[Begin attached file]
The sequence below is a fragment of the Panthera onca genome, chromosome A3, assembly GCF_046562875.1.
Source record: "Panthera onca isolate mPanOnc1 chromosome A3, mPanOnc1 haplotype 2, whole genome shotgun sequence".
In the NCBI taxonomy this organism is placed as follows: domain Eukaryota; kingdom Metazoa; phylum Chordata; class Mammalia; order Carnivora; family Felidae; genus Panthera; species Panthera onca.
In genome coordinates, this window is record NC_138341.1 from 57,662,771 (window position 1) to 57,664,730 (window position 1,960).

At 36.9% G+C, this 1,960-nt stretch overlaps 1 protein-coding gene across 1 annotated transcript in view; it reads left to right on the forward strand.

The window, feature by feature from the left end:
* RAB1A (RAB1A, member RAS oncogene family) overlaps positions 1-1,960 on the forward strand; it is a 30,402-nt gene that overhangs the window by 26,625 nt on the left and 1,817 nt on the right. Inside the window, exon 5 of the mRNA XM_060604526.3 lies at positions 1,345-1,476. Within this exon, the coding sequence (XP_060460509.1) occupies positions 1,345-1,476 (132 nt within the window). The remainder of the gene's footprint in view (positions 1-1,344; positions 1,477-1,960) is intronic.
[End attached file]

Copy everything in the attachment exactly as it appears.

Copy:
The sequence below is a fragment of the Panthera onca genome, chromosome A3, assembly GCF_046562875.1.
Source record: "Panthera onca isolate mPanOnc1 chromosome A3, mPanOnc1 haplotype 2, whole genome shotgun sequence".
In the NCBI taxonomy this organism is placed as follows: domain Eukaryota; kingdom Metazoa; phylum Chordata; class Mammalia; order Carnivora; family Felidae; genus Panthera; species Panthera onca.
In genome coordinates, this window is record NC_138341.1 from 57,662,771 (window position 1) to 57,664,730 (window position 1,960).

At 36.9% G+C, this 1,960-nt stretch overlaps 1 protein-coding gene across 1 annotated transcript in view; it reads left to right on the forward strand.

The window, feature by feature from the left end:
* RAB1A (RAB1A, member RAS oncogene family) overlaps positions 1-1,960 on the forward strand; it is a 30,402-nt gene that overhangs the window by 26,625 nt on the left and 1,817 nt on the right. Inside the window, exon 5 of the mRNA XM_060604526.3 lies at positions 1,345-1,476. Within this exon, the coding sequence (XP_060460509.1) occupies positions 1,345-1,476 (132 nt within the window). The remainder of the gene's footprint in view (positions 1-1,344; positions 1,477-1,960) is intronic.